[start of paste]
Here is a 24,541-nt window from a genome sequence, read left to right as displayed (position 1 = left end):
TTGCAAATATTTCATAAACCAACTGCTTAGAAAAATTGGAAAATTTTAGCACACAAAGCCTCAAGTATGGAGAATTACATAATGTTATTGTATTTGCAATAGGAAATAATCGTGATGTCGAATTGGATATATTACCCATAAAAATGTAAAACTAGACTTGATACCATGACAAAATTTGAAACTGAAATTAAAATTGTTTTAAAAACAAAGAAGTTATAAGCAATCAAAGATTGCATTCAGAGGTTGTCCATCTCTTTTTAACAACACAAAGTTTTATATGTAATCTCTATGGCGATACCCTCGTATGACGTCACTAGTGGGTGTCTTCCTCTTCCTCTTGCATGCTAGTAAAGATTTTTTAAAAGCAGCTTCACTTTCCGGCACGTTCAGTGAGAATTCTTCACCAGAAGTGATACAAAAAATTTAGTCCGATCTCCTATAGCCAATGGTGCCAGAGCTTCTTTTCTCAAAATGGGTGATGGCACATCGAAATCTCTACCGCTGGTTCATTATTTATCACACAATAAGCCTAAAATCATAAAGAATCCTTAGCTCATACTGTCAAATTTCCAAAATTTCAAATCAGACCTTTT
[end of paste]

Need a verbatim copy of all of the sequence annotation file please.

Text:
Here is a 24,541-nt window from a genome sequence, read left to right as displayed (position 1 = left end):
TTGCAAATATTTCATAAACCAACTGCTTAGAAAAATTGGAAAATTTTAGCACACAAAGCCTCAAGTATGGAGAATTACATAATGTTATTGTATTTGCAATAGGAAATAATCGTGATGTCGAATTGGATATATTACCCATAAAAATGTAAAACTAGACTTGATACCATGACAAAATTTGAAACTGAAATTAAAATTGTTTTAAAAACAAAGAAGTTATAAGCAATCAAAGATTGCATTCAGAGGTTGTCCATCTCTTTTTAACAACACAAAGTTTTATATGTAATCTCTATGGCGATACCCTCGTATGACGTCACTAGTGGGTGTCTTCCTCTTCCTCTTGCATGCTAGTAAAGATTTTTTAAAAGCAGCTTCACTTTCCGGCACGTTCAGTGAGAATTCTTCACCAGAAGTGATACAAAAAATTTAGTCCGATCTCCTATAGCCAATGGTGCCAGAGCTTCTTTTCTCAAAATGGGTGATGGCACATCGAAATCTCTACCGCTGGTTCATTATTTATCACACAATAAGCCTAAAATCATAAAGAATCCTTAGCTCATACTGTCAAATTTCCAAAATTTCAAATCAGACCTTTT